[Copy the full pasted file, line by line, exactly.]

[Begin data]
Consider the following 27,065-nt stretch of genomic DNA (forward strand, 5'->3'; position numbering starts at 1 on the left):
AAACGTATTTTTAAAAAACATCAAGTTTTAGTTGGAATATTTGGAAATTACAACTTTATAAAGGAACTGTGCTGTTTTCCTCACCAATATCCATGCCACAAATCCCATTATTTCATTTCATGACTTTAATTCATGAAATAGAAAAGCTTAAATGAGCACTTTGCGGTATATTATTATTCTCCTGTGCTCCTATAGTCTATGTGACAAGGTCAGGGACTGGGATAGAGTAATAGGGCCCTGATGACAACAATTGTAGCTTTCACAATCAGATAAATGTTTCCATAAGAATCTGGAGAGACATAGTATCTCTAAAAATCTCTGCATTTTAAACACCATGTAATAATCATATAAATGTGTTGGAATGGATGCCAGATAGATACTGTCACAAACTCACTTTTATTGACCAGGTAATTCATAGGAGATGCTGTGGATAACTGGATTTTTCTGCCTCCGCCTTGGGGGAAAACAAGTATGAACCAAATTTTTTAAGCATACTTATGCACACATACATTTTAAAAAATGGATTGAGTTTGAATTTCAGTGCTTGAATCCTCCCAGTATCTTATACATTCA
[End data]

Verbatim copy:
Consider the following 27,065-nt stretch of genomic DNA (forward strand, 5'->3'; position numbering starts at 1 on the left):
AAACGTATTTTTAAAAAACATCAAGTTTTAGTTGGAATATTTGGAAATTACAACTTTATAAAGGAACTGTGCTGTTTTCCTCACCAATATCCATGCCACAAATCCCATTATTTCATTTCATGACTTTAATTCATGAAATAGAAAAGCTTAAATGAGCACTTTGCGGTATATTATTATTCTCCTGTGCTCCTATAGTCTATGTGACAAGGTCAGGGACTGGGATAGAGTAATAGGGCCCTGATGACAACAATTGTAGCTTTCACAATCAGATAAATGTTTCCATAAGAATCTGGAGAGACATAGTATCTCTAAAAATCTCTGCATTTTAAACACCATGTAATAATCATATAAATGTGTTGGAATGGATGCCAGATAGATACTGTCACAAACTCACTTTTATTGACCAGGTAATTCATAGGAGATGCTGTGGATAACTGGATTTTTCTGCCTCCGCCTTGGGGGAAAACAAGTATGAACCAAATTTTTTAAGCATACTTATGCACACATACATTTTAAAAAATGGATTGAGTTTGAATTTCAGTGCTTGAATCCTCCCAGTATCTTATACATTCA